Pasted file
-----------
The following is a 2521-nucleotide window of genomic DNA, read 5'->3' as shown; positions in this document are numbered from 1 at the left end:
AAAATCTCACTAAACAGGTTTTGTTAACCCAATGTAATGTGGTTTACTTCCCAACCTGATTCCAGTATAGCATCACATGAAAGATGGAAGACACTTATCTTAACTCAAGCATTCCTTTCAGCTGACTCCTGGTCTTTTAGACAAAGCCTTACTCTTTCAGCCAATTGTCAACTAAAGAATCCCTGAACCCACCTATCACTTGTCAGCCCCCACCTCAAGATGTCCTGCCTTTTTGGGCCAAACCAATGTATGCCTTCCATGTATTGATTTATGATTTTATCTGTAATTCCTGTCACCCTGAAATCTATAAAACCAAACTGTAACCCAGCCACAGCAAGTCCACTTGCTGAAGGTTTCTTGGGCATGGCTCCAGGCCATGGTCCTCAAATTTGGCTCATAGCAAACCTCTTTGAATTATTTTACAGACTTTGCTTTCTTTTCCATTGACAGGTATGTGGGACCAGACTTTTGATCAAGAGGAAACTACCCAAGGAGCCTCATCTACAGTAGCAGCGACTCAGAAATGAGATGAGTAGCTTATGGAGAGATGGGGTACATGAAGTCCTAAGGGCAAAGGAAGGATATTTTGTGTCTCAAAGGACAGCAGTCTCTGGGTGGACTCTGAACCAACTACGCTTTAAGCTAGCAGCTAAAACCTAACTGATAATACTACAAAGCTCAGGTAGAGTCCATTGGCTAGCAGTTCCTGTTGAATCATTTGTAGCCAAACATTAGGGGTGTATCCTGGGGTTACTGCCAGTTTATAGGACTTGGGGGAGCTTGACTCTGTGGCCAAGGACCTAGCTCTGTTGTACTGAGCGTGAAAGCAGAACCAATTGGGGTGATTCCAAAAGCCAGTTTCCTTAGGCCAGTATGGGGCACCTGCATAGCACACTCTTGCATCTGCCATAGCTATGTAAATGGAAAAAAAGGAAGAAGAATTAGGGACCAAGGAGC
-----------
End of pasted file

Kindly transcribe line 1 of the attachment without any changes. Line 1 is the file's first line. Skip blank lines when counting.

The following is a 2521-nucleotide window of genomic DNA, read 5'->3' as shown; positions in this document are numbered from 1 at the left end: